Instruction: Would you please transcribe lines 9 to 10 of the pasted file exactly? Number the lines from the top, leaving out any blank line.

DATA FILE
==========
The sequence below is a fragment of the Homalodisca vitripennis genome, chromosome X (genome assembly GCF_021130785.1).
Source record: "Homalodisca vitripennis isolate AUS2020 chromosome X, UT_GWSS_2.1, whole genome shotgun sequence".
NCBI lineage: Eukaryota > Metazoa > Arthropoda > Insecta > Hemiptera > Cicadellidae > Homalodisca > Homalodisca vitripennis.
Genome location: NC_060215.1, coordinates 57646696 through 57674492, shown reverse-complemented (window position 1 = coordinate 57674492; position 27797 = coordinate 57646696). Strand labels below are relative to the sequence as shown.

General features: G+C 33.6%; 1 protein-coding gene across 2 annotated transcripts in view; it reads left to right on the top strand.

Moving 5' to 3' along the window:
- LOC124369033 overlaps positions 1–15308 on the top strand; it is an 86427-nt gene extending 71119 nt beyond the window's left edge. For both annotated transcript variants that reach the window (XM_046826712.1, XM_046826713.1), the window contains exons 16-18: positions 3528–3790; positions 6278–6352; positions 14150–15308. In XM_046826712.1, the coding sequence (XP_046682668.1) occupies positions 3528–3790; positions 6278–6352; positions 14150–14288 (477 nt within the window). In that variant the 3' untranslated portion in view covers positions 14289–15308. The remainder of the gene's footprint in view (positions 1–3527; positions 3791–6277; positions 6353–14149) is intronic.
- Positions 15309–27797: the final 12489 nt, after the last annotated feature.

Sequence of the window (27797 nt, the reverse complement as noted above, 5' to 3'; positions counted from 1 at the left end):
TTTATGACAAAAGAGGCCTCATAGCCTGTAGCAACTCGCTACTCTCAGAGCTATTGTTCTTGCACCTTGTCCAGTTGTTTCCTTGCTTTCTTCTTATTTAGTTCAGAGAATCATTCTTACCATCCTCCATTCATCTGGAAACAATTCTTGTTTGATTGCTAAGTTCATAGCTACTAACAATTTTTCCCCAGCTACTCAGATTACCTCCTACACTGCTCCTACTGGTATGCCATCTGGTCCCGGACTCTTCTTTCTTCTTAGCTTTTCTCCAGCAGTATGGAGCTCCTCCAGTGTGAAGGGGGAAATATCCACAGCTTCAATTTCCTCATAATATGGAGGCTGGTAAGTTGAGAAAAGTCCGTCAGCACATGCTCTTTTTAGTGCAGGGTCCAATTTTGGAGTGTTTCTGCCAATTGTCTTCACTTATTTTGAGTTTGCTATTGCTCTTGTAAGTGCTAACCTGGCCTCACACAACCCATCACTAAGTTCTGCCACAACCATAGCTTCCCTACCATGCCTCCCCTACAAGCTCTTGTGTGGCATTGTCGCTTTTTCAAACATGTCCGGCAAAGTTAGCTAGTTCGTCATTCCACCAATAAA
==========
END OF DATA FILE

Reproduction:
Sequence of the window (27797 nt, the reverse complement as noted above, 5' to 3'; positions counted from 1 at the left end):
TTTATGACAAAAGAGGCCTCATAGCCTGTAGCAACTCGCTACTCTCAGAGCTATTGTTCTTGCACCTTGTCCAGTTGTTTCCTTGCTTTCTTCTTATTTAGTTCAGAGAATCATTCTTACCATCCTCCATTCATCTGGAAACAATTCTTGTTTGATTGCTAAGTTCATAGCTACTAACAATTTTTCCCCAGCTACTCAGATTACCTCCTACACTGCTCCTACTGGTATGCCATCTGGTCCCGGACTCTTCTTTCTTCTTAGCTTTTCTCCAGCAGTATGGAGCTCCTCCAGTGTGAAGGGGGAAATATCCACAGCTTCAATTTCCTCATAATATGGAGGCTGGTAAGTTGAGAAAAGTCCGTCAGCACATGCTCTTTTTAGTGCAGGGTCCAATTTTGGAGTGTTTCTGCCAATTGTCTTCACTTATTTTGAGTTTGCTATTGCTCTTGTAAGTGCTAACCTGGCCTCACACAACCCATCACTAAGTTCTGCCACAACCATAGCTTCCCTACCATGCCTCCCCTACAAGCTCTTGTGTGGCATTGTCGCTTTTTCAAACATGTCCGGCAAAGTTAGCTAGTTCGTCATTCCACCAATAAA